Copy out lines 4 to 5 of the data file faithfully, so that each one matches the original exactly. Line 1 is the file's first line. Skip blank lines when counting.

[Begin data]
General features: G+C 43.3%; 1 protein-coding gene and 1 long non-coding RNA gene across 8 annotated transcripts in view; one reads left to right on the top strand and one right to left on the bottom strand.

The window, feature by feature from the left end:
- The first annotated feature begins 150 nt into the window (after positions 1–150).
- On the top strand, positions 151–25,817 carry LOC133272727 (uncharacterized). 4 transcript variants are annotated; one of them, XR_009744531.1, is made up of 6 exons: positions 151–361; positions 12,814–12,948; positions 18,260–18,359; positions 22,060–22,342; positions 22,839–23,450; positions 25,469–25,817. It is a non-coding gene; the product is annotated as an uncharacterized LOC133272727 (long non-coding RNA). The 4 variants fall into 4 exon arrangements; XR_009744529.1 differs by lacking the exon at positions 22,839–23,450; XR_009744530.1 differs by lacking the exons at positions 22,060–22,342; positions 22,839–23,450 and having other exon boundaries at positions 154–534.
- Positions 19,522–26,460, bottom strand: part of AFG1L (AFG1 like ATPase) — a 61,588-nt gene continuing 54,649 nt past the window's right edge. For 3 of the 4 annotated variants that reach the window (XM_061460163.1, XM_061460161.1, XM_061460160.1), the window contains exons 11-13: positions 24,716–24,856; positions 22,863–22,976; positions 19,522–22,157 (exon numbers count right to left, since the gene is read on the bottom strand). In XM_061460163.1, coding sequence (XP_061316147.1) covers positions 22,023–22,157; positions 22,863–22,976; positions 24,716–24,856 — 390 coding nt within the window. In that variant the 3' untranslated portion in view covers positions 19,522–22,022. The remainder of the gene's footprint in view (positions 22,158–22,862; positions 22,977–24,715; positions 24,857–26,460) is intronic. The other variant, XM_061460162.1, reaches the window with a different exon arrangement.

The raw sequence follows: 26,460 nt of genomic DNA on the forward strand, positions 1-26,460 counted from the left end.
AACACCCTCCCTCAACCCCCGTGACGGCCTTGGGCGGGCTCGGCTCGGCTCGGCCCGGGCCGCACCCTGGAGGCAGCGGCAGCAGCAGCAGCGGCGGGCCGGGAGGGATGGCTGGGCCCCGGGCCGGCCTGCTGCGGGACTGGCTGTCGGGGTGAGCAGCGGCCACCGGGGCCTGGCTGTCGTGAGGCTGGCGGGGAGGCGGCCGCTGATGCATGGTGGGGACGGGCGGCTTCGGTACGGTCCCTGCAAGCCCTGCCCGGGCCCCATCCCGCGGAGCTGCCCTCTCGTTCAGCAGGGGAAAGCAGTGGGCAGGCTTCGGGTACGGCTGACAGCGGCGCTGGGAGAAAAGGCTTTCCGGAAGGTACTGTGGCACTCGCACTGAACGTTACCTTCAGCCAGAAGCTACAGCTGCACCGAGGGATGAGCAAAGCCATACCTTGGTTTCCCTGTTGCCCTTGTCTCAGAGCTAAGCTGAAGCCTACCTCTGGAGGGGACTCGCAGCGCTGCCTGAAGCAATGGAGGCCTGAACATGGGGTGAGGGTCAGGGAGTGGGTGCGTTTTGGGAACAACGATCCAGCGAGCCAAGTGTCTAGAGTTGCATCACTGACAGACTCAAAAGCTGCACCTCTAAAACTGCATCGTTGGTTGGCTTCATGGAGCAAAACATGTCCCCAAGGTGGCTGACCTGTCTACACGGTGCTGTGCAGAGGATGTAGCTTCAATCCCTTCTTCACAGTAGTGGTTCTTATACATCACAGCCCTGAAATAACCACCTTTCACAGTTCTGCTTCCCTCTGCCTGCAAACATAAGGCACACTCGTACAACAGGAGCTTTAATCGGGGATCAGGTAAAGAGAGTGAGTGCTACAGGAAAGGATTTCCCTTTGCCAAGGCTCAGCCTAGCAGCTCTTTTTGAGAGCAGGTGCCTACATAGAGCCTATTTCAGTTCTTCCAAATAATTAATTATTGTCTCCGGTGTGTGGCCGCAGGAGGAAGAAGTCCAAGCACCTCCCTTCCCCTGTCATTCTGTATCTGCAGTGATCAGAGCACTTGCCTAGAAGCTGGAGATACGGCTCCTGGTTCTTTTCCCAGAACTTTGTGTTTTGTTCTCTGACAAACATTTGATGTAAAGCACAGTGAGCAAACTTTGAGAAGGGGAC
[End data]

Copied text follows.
- On the top strand, positions 151–25,817 carry LOC133272727 (uncharacterized). 4 transcript variants are annotated; one of them, XR_009744531.1, is made up of 6 exons: positions 151–361; positions 12,814–12,948; positions 18,260–18,359; positions 22,060–22,342; positions 22,839–23,450; positions 25,469–25,817. It is a non-coding gene; the product is annotated as an uncharacterized LOC133272727 (long non-coding RNA). The 4 variants fall into 4 exon arrangements; XR_009744529.1 differs by lacking the exon at positions 22,839–23,450; XR_009744530.1 differs by lacking the exons at positions 22,060–22,342; positions 22,839–23,450 and having other exon boundaries at positions 154–534.
- Positions 19,522–26,460, bottom strand: part of AFG1L (AFG1 like ATPase) — a 61,588-nt gene continuing 54,649 nt past the window's right edge. For 3 of the 4 annotated variants that reach the window (XM_061460163.1, XM_061460161.1, XM_061460160.1), the window contains exons 11-13: positions 24,716–24,856; positions 22,863–22,976; positions 19,522–22,157 (exon numbers count right to left, since the gene is read on the bottom strand). In XM_061460163.1, coding sequence (XP_061316147.1) covers positions 22,023–22,157; positions 22,863–22,976; positions 24,716–24,856 — 390 coding nt within the window. In that variant the 3' untranslated portion in view covers positions 19,522–22,022. The remainder of the gene's footprint in view (positions 22,158–22,862; positions 22,977–24,715; positions 24,857–26,460) is intronic. The other variant, XM_061460162.1, reaches the window with a different exon arrangement.